A beautiful interview with Cate about Cinderella, her role as the wicked stepmother, her familiy, the moving to New Work and her work. 🙂
A big thank to Nelly for finiding the interview 🙂
EN Interview 2 – Cate Blanchett is a woman whose talent is as formidable as her personality. Her eyes alone reveal a laser focus on the world around her and she radiates a charismatic sense of command. Above all, she loves being part of great stories and working with the top people in her profession. That explains how she came to play the wicked stepmother in Cinderella, the sensational new screen adaptation of the classic fairy tale also known to several generations as a Disney animated feature. This
new take on Cinderella, directed by Kenneth Branagh, adds many new layers to the legendary story and gives Blanchett yet one more opportunity to dazzle the screen. For her, Lady Tremaine (aka Cinderella’s evil stepmother), represented another milestone in her career.
“She’s is a brilliant archetype,” Blanchett says of the wicked stepmother.”She’s a very complex woman who is arrogant, egotistical, frivolous, contradictory and vindictive. Every actor wants to play someone like that! (Laughs) I wanted to try and make sense of who she is and why she has become so wicked and it was such a joy to be part of this beautiful fairy tale world that Ken (Branagh) created.”
The film also marks a screen breakthrough for actress Lily James as Cinderella. Her scenes opposite Blanchett lend the film much of its weight, supported by a stellar cast that Richard Madden (Game of Thrones) as Prince Charming, Helena Bonham-Carter as the Fairy Godmother, and Stellan Skarsgård as the Grand Duke. Audiences will also thrill to the spectacular costumes and sets (courtesy of Sandy Powell and Dante Ferretti, respectively) which made Blanchett feel like she “was part of an MGM Technicolor production from the glory days of cinema.”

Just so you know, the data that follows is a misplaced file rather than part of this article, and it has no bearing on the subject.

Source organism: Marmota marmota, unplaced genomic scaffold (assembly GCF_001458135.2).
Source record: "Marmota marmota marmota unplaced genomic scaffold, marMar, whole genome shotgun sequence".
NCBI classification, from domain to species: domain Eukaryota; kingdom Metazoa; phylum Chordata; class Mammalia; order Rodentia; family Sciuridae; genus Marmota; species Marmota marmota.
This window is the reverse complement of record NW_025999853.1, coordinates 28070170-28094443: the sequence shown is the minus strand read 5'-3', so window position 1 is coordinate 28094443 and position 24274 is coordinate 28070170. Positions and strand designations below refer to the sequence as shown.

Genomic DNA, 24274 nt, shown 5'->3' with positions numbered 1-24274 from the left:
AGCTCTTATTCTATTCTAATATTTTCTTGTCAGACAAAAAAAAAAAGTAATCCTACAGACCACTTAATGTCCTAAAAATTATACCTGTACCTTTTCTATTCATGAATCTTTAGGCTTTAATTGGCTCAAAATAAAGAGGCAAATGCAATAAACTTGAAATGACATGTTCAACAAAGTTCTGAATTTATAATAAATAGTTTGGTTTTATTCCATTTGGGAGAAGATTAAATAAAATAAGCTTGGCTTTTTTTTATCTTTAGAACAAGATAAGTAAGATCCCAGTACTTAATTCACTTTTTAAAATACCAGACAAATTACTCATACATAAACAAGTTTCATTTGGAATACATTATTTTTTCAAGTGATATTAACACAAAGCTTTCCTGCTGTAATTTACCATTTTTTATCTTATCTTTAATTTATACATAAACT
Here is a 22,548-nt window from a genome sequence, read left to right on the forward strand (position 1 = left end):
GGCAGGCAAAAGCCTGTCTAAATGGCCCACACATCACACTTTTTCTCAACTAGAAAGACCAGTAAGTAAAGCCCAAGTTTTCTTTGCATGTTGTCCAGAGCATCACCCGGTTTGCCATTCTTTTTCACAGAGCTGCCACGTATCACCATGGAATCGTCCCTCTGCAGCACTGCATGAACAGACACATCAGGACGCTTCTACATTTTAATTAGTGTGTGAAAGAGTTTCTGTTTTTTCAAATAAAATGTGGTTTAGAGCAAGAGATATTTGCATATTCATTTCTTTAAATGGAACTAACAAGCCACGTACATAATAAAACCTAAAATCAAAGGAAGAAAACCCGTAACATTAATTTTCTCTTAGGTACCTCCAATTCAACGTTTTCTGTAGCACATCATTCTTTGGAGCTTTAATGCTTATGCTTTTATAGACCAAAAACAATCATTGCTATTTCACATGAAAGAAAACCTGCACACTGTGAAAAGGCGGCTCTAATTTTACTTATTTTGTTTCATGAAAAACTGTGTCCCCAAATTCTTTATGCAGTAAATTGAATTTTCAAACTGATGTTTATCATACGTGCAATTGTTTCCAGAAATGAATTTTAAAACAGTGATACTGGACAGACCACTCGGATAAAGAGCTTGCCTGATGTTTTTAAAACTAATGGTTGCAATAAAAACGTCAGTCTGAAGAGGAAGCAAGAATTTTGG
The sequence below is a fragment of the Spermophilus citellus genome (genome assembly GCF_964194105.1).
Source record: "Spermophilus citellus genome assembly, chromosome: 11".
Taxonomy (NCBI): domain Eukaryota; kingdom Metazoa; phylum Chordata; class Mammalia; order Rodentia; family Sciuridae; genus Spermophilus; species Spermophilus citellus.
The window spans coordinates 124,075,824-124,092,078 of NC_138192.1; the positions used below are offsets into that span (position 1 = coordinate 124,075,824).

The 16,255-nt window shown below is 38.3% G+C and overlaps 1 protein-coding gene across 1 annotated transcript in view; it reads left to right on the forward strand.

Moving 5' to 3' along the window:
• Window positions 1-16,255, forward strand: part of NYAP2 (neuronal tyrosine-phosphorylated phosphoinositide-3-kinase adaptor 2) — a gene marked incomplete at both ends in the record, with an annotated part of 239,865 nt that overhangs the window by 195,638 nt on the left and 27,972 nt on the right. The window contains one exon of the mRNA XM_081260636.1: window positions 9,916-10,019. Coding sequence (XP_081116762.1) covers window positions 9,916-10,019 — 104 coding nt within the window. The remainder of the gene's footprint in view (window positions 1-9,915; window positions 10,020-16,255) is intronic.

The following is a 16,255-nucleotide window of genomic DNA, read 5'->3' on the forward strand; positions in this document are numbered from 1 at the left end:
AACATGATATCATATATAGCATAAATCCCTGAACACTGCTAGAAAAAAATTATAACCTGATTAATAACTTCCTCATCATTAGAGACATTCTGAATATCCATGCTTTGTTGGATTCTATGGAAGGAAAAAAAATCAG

Cate Blanchett has long been recognised as one of the world’s greatest actresses. Her Oscar-winning performance in Woody Allen’s Blue Jasmine ranks as merely one of many outstanding moments in a career that includes Elizabeth, The Talented Mr. Ripley, The Aviator, and her work in the Lord of the Rings and Hobbit films.
The 45-year-old Australian actress also displayed a pricklish sense of humour when she engaged in some off-colour banter with Jonathan Hyla during a recent TV interview for Oz TV’s The Project. Anxious to avoid formulaic press junket questions, Hyla tried to engage Blanchett in witty repartee only to wind up being seriously upstaged. After Hyla suggested that a case of beer might win her over, Cate indicated that she hasn’t drunk beer since her teenage days and that he should try “Black Cow Vodka… if you want the sex to be good.” When he finally asked how, as Lady Tremayne, she was “able to get that cat to do what you wanted to on a leash?” “That’s your question?,” Blanchett deadpanned as those standing off camera started laughing. “That’s your f**king question,” she said in what was likely mock outrage rather than real indignation as was originally reported by some media.
Cate Blanchett won an Oscar for best actress for her performance in Woody Allen’s Blue Jasmine last year. She and Andrew Upton, 49, her writer/director husband of the past 17 years, make their home in Sydney, Australia together with their three boys, Dashiell, Roman and Ignatius, and a newly adopted baby daughter, reportedly named Vivienne. It has been rumoured that Blanchett and Upton
are planning on moving the family to New York this Autumn.
Q: Cate, when playing a character like Lady Tremaine do you worry about turning her into a lip-smacking villain?